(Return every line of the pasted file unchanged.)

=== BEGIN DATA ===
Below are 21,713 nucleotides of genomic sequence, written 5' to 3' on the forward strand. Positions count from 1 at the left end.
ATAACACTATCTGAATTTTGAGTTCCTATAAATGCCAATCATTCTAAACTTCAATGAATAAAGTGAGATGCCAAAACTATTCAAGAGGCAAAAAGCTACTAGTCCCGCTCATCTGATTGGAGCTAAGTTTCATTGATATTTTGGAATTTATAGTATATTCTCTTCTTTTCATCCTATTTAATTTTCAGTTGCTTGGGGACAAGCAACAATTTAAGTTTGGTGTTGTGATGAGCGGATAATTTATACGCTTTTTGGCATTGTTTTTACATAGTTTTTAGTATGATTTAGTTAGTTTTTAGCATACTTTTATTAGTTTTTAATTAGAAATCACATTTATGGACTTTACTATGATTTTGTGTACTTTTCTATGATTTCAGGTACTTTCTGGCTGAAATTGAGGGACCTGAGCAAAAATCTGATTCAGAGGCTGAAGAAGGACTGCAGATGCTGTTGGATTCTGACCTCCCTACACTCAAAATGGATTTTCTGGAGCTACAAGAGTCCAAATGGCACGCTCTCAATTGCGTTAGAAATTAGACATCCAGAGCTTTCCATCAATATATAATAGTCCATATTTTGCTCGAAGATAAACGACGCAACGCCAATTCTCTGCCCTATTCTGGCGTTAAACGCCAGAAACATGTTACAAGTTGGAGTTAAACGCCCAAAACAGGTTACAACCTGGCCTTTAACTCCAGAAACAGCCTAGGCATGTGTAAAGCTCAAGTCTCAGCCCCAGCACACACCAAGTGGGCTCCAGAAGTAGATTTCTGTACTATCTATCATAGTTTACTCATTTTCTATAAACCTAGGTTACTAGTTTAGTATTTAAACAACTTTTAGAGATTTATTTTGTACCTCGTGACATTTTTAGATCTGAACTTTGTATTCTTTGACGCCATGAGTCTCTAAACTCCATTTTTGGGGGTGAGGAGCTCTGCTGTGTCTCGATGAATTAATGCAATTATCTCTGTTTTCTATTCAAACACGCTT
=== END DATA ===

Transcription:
Below are 21,713 nucleotides of genomic sequence, written 5' to 3' on the forward strand. Positions count from 1 at the left end.
ATAACACTATCTGAATTTTGAGTTCCTATAAATGCCAATCATTCTAAACTTCAATGAATAAAGTGAGATGCCAAAACTATTCAAGAGGCAAAAAGCTACTAGTCCCGCTCATCTGATTGGAGCTAAGTTTCATTGATATTTTGGAATTTATAGTATATTCTCTTCTTTTCATCCTATTTAATTTTCAGTTGCTTGGGGACAAGCAACAATTTAAGTTTGGTGTTGTGATGAGCGGATAATTTATACGCTTTTTGGCATTGTTTTTACATAGTTTTTAGTATGATTTAGTTAGTTTTTAGCATACTTTTATTAGTTTTTAATTAGAAATCACATTTATGGACTTTACTATGATTTTGTGTACTTTTCTATGATTTCAGGTACTTTCTGGCTGAAATTGAGGGACCTGAGCAAAAATCTGATTCAGAGGCTGAAGAAGGACTGCAGATGCTGTTGGATTCTGACCTCCCTACACTCAAAATGGATTTTCTGGAGCTACAAGAGTCCAAATGGCACGCTCTCAATTGCGTTAGAAATTAGACATCCAGAGCTTTCCATCAATATATAATAGTCCATATTTTGCTCGAAGATAAACGACGCAACGCCAATTCTCTGCCCTATTCTGGCGTTAAACGCCAGAAACATGTTACAAGTTGGAGTTAAACGCCCAAAACAGGTTACAACCTGGCCTTTAACTCCAGAAACAGCCTAGGCATGTGTAAAGCTCAAGTCTCAGCCCCAGCACACACCAAGTGGGCTCCAGAAGTAGATTTCTGTACTATCTATCATAGTTTACTCATTTTCTATAAACCTAGGTTACTAGTTTAGTATTTAAACAACTTTTAGAGATTTATTTTGTACCTCGTGACATTTTTAGATCTGAACTTTGTATTCTTTGACGCCATGAGTCTCTAAACTCCATTTTTGGGGGTGAGGAGCTCTGCTGTGTCTCGATGAATTAATGCAATTATCTCTGTTTTCTATTCAAACACGCTT